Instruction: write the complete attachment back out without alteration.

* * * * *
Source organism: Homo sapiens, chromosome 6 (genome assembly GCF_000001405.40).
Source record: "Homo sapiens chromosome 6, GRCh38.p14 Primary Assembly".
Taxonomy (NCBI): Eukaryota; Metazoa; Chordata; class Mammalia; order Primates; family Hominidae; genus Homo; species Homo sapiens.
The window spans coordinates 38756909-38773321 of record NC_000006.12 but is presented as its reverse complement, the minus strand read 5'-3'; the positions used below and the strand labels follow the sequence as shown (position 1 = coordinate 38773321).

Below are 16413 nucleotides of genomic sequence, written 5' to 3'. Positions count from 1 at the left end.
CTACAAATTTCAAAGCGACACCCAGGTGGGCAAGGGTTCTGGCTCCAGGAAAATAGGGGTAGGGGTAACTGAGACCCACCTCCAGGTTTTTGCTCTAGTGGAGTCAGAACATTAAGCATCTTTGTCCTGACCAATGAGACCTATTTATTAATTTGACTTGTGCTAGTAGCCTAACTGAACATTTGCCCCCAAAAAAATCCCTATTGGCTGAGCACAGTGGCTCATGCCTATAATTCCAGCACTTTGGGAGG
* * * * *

Source organism: Homo sapiens, chromosome 6 (genome assembly GCF_000001405.40).
Source record: "Homo sapiens chromosome 6, GRCh38.p14 Primary Assembly".
Taxonomy (NCBI): Eukaryota; Metazoa; Chordata; class Mammalia; order Primates; family Hominidae; genus Homo; species Homo sapiens.
The window spans coordinates 38756909-38773321 of record NC_000006.12 but is presented as its reverse complement, the minus strand read 5'-3'; the positions used below and the strand labels follow the sequence as shown (position 1 = coordinate 38773321).

Below are 16413 nucleotides of genomic sequence, written 5' to 3'. Positions count from 1 at the left end.
CTACAAATTTCAAAGCGACACCCAGGTGGGCAAGGGTTCTGGCTCCAGGAAAATAGGGGTAGGGGTAACTGAGACCCACCTCCAGGTTTTTGCTCTAGTGGAGTCAGAACATTAAGCATCTTTGTCCTGACCAATGAGACCTATTTATTAATTTGACTTGTGCTAGTAGCCTAACTGAACATTTGCCCCCAAAAAAATCCCTATTGGCTGAGCACAGTGGCTCATGCCTATAATTCCAGCACTTTGGGAGG